Alisi ☆ wants to read too many books ☆

    SO much better than last years. The first two stories I didn't like and the long one in the middle, the one set in Mexico, I didn't like either, but the rest were okay. Nothing I'd consider scary but I was able to read them through. Some had the annoying open ending BS I hate (cop out) and there was only one zombie story (thank gawd.) There were some quite creative ones like the honey one. Overall, decent stories. I read them all without putting the book down for another in between the stories s SO much better than last years. The first two stories I didn't like and the long one in the middle, the one set in Mexico, I didn't like either, but the rest were okay. Nothing I'd consider scary but I was able to read them through. Some had the annoying open ending BS I hate (cop out) and there was only one zombie story (thank gawd.) There were some quite creative ones like the honey one. Overall, decent stories. I read them all without putting the book down for another in between the stories so pretty decent.

  4. 4 out of 5

    Jonathan Briggs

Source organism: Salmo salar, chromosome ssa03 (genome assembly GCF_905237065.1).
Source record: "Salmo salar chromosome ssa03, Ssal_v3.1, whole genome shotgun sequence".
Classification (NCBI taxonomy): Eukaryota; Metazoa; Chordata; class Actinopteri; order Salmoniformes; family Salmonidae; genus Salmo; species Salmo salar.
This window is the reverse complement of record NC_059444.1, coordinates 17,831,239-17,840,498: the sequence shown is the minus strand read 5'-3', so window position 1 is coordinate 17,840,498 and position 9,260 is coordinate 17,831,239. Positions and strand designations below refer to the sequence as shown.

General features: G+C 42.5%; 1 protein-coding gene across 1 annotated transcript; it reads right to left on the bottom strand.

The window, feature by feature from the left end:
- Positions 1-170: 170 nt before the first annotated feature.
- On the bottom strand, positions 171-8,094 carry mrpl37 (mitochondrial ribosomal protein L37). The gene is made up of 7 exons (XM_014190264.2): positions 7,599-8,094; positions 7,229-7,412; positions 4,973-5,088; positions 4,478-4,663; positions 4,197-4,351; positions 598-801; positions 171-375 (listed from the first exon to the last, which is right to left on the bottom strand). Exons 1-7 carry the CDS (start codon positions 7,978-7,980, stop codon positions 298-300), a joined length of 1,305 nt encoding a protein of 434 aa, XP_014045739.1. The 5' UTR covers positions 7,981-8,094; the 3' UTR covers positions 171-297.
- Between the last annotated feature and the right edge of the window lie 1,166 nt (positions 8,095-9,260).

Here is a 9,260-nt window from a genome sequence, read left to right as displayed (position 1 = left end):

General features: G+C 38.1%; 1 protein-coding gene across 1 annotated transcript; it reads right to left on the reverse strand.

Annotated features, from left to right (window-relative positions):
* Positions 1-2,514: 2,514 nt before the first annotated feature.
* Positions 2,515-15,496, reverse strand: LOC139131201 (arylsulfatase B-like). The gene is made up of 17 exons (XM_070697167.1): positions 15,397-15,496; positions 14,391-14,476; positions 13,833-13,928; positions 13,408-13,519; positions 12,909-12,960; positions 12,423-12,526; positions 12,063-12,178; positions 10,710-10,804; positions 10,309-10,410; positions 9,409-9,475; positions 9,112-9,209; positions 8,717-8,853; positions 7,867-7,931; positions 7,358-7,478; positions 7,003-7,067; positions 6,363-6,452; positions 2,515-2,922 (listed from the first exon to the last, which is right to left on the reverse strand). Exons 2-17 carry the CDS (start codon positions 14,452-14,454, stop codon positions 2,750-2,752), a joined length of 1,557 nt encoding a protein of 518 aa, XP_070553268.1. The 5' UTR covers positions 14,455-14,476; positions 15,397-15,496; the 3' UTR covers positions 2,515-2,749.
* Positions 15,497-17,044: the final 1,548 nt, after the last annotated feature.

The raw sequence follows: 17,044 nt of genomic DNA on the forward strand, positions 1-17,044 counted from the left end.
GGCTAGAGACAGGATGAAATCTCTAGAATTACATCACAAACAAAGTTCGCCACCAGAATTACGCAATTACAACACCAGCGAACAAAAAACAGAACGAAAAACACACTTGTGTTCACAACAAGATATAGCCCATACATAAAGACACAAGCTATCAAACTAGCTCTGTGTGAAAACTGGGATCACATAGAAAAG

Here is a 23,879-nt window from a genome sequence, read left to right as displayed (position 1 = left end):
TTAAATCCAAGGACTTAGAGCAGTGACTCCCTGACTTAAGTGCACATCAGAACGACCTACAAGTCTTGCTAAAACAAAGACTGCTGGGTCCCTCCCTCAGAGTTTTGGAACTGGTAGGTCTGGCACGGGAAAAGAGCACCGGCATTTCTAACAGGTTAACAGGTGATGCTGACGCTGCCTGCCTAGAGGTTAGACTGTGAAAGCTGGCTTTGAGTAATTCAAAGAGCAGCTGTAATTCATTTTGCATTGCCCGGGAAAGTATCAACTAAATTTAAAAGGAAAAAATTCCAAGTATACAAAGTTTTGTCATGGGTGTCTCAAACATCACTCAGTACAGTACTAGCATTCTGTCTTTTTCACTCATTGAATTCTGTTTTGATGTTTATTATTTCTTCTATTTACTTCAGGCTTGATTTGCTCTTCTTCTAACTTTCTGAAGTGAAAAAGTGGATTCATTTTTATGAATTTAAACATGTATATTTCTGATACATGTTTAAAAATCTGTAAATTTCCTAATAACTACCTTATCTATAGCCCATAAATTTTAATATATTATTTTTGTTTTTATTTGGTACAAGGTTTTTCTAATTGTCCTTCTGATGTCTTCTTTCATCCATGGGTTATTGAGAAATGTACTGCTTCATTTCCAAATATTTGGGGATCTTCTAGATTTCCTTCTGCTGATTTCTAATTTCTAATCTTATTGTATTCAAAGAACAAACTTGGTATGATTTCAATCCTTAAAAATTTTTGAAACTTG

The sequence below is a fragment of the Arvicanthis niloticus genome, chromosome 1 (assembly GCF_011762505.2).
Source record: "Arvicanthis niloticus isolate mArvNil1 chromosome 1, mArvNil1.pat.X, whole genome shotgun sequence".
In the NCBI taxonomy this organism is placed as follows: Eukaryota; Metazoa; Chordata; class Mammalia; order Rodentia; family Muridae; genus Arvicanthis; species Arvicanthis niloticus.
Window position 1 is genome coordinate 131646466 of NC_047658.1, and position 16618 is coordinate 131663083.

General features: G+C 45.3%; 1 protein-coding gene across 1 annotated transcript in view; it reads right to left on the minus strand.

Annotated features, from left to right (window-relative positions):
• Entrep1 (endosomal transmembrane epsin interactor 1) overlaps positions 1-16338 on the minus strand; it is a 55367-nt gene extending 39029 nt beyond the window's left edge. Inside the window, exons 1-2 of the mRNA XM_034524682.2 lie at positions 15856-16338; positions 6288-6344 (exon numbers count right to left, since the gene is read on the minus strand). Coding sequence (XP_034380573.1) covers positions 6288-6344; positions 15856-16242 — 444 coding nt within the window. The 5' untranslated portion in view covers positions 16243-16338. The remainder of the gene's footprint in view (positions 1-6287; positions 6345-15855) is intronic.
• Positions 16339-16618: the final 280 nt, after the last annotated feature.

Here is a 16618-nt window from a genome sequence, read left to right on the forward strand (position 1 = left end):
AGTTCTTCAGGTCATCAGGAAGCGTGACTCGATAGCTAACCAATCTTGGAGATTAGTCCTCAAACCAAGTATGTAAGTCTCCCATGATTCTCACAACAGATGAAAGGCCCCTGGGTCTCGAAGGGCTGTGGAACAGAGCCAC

It's been a whole decade since that zombie waved his rotten junk at us from the cover of "The Best Horror of the Year" Volume One. Editor Ellen Datlow has so many titles to her credit that an extra 10 here and there might not be a big deal to her, but I'm impressed. So before I commence to gettin' critical, I'd like to express my appreciation of Datlow for her annual efforts and congratulate all the authors who made the cut (even if I panned your story). Volume 10 boasts, count em!, "almost 20,00 It's been a whole decade since that zombie waved his rotten junk at us from the cover of "The Best Horror of the Year" Volume One. Editor Ellen Datlow has so many titles to her credit that an extra 10 here and there might not be a big deal to her, but I'm impressed. So before I commence to gettin' critical, I'd like to express my appreciation of Datlow for her annual efforts and congratulate all the authors who made the cut (even if I panned your story). Volume 10 boasts, count em!, "almost 20,000 more words" than usual. There's bound to be some good ones. Horror is the only genre I know of that puts publication ahead of professional development. An array of websites and small presses and vanity operations offer aspiring amateurs a portal to reach readers even if their writing skills might need further maturation. What authors gain in easy access to these venues, they tend to sacrifice in editorial guidance. Volume 10 opens with a couple of stories that read like products of the genre's amateur/semipro scene, and they could have used some editorial seasoning to improve clarity and narrative flow. Ideally, a horror story builds a mood of escalating tension, sentence by sentence by sentence. If a reader has to stop and reread a sentence and reread it again, then wonder what idea or action the writer was trying to convey, the mood has gone, poof. Call it an occupational hazard, but when I stop reading and start editing, the story has failed. "Better You Believe" needed a slight buff and polish. "Liquid Air" needed another draft or two and several strenuous turns through the editorial wringer. Mark Morris, who's been writing professionally since the British Invasion that trailed Clive Barker in the late '80s, course-corrects with "Holiday Romance." In just a couple of paragraphs, Morris skillfully carries his readers into a melancholic gray gloom of coastal rain and chilly mist, the perfect atmosphere for a tale of spectral visions, creaking doors, lost opportunity, faded love and at least one unregistered guest at an offseason B&B. No one ever heeds the warnings to stay away from the isolated dwelling deep in the woods. In Rebecca Lloyd's "Where's The Harm?" brothers Ross and Eddie discover a family of hirsute harridans observing strange quasi-religious rituals. Eddie is immediately entranced and starts using exotic words such as "blithe"(?). Ross, for some reason, finds the sirens' ankle-length hair utterly terrifying. To me, it felt like Attack of the Crystal Gayles. Lloyd's grammar has not improved a whit since last year's clunker of a story in Volume Nine. Where's the harm? I'm having to edit again, and when I'm not getting paid for it, I get snarky. Public defender Lyle Morimoto is having some kind of miserable day and ventures onto the backroads of Ohio in search of revenge or maybe just some kind of explanation. I hesitate to share many more details of "Whatever Comes After Calcutta." David Erik Nelson's story repeatedly squirms out from under reader predictions, and I'd hate to spoil the wild ride for anybody else. It's a delightfully malicious, noirishly tinged descent into lunacy. The horror comedy is a rare beast in these pages, probably because it's such a difficult mesh to pull off well. One could object to Nelson's broad caricature of the heartland hayseed -- and it's there where his story sadly becomes more easily predictable -- but in these overly sensitized times, a satirist takes his targets where he can find them. Nelson may have picked safe subjects to skewer, but that makes his tale no less amusing, and no less frightening in the end. In A.C. Wise's "The Stories We Tell About Ghosts," a smartphone app aids a group of juvenile ghost hunters, whose glimpse into the afterlife won't be confined to a handheld screen. I can put aside my vehement hatred for cellphones, but this story has enough typos that it might have been written in an all-thumbs text. Wise's story says that before there were smartphones, there were ghost stories. As the tech gets "smarter," why is it that the storytellers get sloppier? Another road trip takes a terrifying turn down the left-hand path in Brian Hodge's "West of Matamoros, North of Hell." Looking for some sinister PR, a rock band in Mexico sets up a photo shoot at a shrine to Santa Muerte, patron saint of the narcotraficantes. Death metal meets death worship in a colonia where desperation makes for strange divinities. As long as they're in the neighborhood and propriety's not a priority, the pilgrims move along to snap some shots at the desert site where one of Mexico's most infamous body dumps was unearthed in 1989. As the band's singer explains, "What they did here opened the gates to Hell and the gates never shut." Horror writers imagine the extreme, but real life keeps outpacing them with regular atrocities that beggar the imagination, that make the fanged supernatural monsters of nightmare positively reassuring. After a series of some of the best Mythos stories since the originals, Hodge presents a novella grounded in a horror that doesn't slither on slimy tentacles but walks among us, that doesn't come from another dimension or the deepest recesses of cosmic space but takes place on our doorstep. As savage as Hodge's story gets, the scary thing is that, guaranteed, there's someone somewhere out there right now putting in the works something so much worse. After finishing Rich Larson's "Dark Warm Heart," I wondered if Canadians are as tired of wendigo stories as Americans are of vampire stories. Mira Grant's "You Can Stay All Day" is just like every other zombie story except it's regularly interrupted, so Grant can wax enthusiastic about tigers like a teenage girl gushing over ponies. Neither story is badly written, they're just familiar almost to the point of being tiresome. In Marc Fitch's "The Starry Crown," a university field researcher digs into the unholy roots of an old hymn down South. "There were several names and incantations." That line could apply to this story as well, and "The Starry Crown" suffers from a similarity to Brian Hodge's "It's All the Same Road in the End," a highlight in these pages last year. I don't imply any kind of plagiarism. Each author wrote his own story. But Hodge is a hard act to follow -- and a more experienced and meticulous craftsman. John Langan gets all meta in "Lost in the Dark" as "John Langan" interviews the director of "a smarter 'Blair Witch Project' " and creator of franchise spook Bad Agatha. There's an unnatural, largely uninterrupted one-woman speech that spoils the air of journalistic authenticity, but Langan delivers an intriguing set-up. Which he proceeds to tromp all over in the middle section of his novella, an exhaustively detailed faux IMDB summary of a faux movie. I have a sweet spot for Halloween-themed stories, and "Lost in the Dark" is fun in stretches, but ultimately, it doesn't quite work. It might for those who enjoy info dumps. On a side note, Langan's idea of an "American Masters" episode devoted to Shirley Jackson is fantastic. Here's hoping life imitates art. Maybe I put too much stock in anniversaries, but I expected much more from "Best Horror" Volume Ten. The writing rarely rises above adequate and is more often distressingly amateurish. Aside from the reliability of Brian Hodge and Mark Morris and the discovery of David Erik Nelson, there's not a lot to get excited about in Volume Ten. It was part of my Halloween reading, along with anthologies and collections from the '80s, '90s and 2000s (some edited by Datlow). Such comparative reading makes it easy to track the decline of literary standards over the decades. Kirby McCauley had a reputation for wild parties. Karl Edward Wagner was known to imbibe in immense quantities. Stephen King has written about blackouts. Yet the groundwork got done. The subjects agreed with their verbs. The words were spelled correctly. "Affect" was a verb, and "effect" was a noun. The dependent clauses were tucked away neatly in their proper places. How is it that Stephen King unconscious produced cleaner copy than today's crop of would-be scary scribes? There's potential here but very little polish. Which would be fine in an anthology of promising voices of tomorrow but disheartening in a collection of what's supposed to be the best, most accomplished fiction of the past year. Premature publication does beginning authors no favors. As in a classroom where the teacher passes out indiscriminate A's, no one learns anything. I don't wish to discourage anyone with ambitions for a writing career. On the contrary, I encourage everyone to find an honestly critical gimlet eye to provide constructive feedback to build those skills and fulfill that ambition. And, Night Shade Books, I implore you: Invest in a decent copy editor. Don't let another decade end in disappointment.